This topic explain how subnetting segments a network to enable better communication. Start learning CCNA 200-301 for free right now!!
Broadcast Domains and Segmentation
Have you ever received an email that was addressed to every person at your work or school? This was a broadcast email. Hopefully, it contained information that each of you needed to know. But often a broadcast is not really pertinent to everyone in the mailing list. Sometimes, only a segment of the population needs to read that information.
In an Ethernet LAN, devices use broadcasts and the Address Resolution Protocol (ARP) to locate other devices.. ARP sends Layer 2 broadcasts to a known IPv4 address on the local network to discover the associated MAC address. Devices on Ethernet LANs also locate other devices using services. A host typically acquires its IPv4 address configuration using the Dynamic Host Configuration Protocol (DHCP) which sends broadcasts on the local network to locate a DHCP server.
Switches propagate broadcasts out all interfaces except the interface on which it was received. For example, if a switch in the figure were to receive a broadcast, it would forward it to the other switches and other users connected in the network.
Routers Segment Broadcast Domains
Routers do not propagate broadcasts. When a router receives a broadcast, it does not forward it out other interfaces. For instance, when R1 receives a broadcast on its Gigabit Ethernet 0/0 interface, it does not forward out another interface.
Therefore, each router interface connects to a broadcast domain and broadcasts are only propagated within that specific broadcast domain.
Problems with Large Broadcast Domains
A large broadcast domain is a network that connects many hosts. A problem with a large broadcast domain is that these hosts can generate excessive broadcasts and negatively affect the network. In the figure, LAN 1 connects 400 users that could generate an excess amount of broadcast traffic. This results in slow network operations due to the significant amount of traffic it can cause, and slow device operations because a device must accept and process each broadcast packet.
A Large Broadcast Domain
The solution is to reduce the size of the network to create smaller broadcast domains in a process called subnetting. These smaller network spaces are called subnets.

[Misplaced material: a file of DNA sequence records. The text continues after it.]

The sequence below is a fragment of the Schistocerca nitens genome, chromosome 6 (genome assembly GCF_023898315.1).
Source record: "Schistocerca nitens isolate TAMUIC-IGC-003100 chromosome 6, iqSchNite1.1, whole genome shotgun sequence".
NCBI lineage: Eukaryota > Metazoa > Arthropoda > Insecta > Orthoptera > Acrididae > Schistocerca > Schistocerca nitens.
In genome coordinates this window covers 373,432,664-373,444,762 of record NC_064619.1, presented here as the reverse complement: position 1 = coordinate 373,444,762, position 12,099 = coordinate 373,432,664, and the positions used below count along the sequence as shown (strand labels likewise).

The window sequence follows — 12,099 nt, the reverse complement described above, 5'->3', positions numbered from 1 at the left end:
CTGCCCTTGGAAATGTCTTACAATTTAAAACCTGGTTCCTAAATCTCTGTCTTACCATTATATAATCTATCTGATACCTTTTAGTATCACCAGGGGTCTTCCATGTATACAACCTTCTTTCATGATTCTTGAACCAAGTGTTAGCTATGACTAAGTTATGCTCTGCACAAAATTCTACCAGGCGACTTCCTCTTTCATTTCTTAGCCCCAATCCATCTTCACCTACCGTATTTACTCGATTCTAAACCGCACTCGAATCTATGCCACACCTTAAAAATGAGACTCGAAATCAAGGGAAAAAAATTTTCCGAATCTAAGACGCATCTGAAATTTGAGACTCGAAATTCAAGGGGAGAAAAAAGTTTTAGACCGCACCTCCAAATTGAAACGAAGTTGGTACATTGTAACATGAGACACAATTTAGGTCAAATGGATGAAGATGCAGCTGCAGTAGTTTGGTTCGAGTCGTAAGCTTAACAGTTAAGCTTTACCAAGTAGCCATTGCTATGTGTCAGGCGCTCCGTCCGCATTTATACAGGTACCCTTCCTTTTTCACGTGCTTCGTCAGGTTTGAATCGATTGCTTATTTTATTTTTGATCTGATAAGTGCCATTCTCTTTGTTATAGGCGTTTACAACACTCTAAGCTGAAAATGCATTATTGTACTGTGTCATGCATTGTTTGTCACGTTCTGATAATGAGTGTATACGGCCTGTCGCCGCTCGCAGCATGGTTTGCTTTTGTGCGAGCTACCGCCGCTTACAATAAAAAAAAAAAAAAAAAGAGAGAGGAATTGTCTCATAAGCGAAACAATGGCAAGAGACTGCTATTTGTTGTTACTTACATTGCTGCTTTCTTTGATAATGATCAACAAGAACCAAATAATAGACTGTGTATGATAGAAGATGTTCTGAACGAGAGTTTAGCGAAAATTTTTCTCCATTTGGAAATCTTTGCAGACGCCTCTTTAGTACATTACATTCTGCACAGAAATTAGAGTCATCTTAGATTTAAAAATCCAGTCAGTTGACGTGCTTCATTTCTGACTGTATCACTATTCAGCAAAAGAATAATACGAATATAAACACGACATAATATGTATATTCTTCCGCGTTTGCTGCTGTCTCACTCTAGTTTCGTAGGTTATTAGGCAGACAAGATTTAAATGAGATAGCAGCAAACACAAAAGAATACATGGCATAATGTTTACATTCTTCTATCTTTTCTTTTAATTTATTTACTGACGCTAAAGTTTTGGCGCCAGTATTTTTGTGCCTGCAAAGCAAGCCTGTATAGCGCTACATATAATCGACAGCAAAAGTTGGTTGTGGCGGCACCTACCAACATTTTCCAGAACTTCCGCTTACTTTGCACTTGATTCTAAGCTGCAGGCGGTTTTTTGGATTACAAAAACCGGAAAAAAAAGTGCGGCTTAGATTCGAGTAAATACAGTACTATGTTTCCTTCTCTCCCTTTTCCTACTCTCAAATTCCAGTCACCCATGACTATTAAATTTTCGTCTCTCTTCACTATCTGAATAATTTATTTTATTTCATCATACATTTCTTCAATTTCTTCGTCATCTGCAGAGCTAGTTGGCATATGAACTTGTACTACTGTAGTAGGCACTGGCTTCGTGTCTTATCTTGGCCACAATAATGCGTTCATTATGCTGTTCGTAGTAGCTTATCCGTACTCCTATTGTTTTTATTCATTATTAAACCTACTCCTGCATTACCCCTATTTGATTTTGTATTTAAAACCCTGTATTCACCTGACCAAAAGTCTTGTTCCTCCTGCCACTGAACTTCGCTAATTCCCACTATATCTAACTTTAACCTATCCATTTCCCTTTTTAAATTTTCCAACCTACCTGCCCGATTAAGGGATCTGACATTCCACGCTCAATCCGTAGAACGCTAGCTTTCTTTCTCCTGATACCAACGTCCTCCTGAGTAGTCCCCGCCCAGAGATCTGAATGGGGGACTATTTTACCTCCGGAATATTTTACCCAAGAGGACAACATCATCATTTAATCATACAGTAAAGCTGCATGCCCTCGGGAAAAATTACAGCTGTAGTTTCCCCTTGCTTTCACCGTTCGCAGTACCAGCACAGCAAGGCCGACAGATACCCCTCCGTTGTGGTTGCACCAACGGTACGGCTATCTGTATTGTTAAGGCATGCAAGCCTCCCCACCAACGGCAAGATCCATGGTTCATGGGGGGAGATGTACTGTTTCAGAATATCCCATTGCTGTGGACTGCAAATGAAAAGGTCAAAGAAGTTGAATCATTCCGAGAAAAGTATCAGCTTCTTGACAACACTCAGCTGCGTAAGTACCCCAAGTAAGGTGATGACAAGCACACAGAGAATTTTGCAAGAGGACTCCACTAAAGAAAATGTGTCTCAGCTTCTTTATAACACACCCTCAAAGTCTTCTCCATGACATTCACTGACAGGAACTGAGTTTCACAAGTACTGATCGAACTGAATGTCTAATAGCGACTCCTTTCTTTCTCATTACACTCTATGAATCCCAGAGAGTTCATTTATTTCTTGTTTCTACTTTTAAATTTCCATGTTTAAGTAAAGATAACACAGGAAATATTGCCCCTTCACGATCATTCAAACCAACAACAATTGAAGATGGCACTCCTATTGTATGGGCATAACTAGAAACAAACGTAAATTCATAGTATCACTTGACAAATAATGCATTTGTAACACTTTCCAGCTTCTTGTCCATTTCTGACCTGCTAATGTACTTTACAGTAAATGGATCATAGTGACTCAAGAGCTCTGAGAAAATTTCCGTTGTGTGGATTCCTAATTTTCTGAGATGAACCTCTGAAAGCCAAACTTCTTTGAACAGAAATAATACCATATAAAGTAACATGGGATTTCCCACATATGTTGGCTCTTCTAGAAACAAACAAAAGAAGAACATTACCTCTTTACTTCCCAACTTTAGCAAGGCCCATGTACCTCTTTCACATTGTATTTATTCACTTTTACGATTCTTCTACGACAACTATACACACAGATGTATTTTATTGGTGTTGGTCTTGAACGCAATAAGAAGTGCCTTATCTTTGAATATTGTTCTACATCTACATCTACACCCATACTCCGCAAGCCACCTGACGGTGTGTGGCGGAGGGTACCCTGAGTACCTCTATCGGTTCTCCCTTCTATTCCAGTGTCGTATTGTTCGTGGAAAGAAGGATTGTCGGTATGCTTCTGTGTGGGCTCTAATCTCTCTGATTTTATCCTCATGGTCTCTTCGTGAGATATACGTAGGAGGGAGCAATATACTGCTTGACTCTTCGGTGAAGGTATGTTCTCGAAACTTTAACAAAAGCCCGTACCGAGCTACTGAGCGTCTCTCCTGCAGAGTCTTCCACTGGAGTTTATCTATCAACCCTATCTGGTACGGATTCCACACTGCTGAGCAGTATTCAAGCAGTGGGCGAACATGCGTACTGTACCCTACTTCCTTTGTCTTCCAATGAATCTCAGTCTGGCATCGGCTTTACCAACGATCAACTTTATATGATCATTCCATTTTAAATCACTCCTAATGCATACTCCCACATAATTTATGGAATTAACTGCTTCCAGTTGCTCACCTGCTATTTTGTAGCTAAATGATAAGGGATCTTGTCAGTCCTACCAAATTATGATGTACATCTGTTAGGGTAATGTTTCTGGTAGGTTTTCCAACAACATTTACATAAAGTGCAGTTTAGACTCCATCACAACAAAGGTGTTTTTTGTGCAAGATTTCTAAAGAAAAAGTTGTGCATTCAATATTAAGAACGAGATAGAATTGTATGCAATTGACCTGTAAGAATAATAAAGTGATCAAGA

In the figure, the 400 users in LAN 1 with network address 172.16.0.0 /16 have been divided into two subnets of 200 users each: 172.16.0.0 /24 and 172.16.1.0 /24. Broadcasts are only propagated within the smaller broadcast domains. Therefore, a broadcast in LAN 1 would not propagate to LAN 2.
Communicating Between Networks
Notice how the prefix length has changed from a single /16 network to two /24 networks. This is the basis of subnetting: using host bits to create additional subnets.
Reasons for Segmenting Networks
Subnetting reduces overall network traffic and improves network performance. It also enables an administrator to implement security policies such as which subnets are allowed or not allowed to communicate together. Another reason is that it reduces the number of devices affected by abnormal broadcast traffic due to misconfigurations, hardware/software problems, or malicious intent.
There are various ways of using subnets to help manage network devices.
Click each image for an illustration of how network administrators can group devices and services into subnets.
Subnetting by Location
Subnetting by Group or Function
Subnetting by Device Type
Network administrators can create subnets using any other division that makes sense for the network. Notice in each figure, the subnets use longer prefix lengths to identify networks.
Understanding how to subnet networks is a fundamental skill that all network administrators must develop. Various methods have been created to help understand this process. Although a little overwhelming at first, pay close attention to the detail and, with practice, subnetting will become easier.
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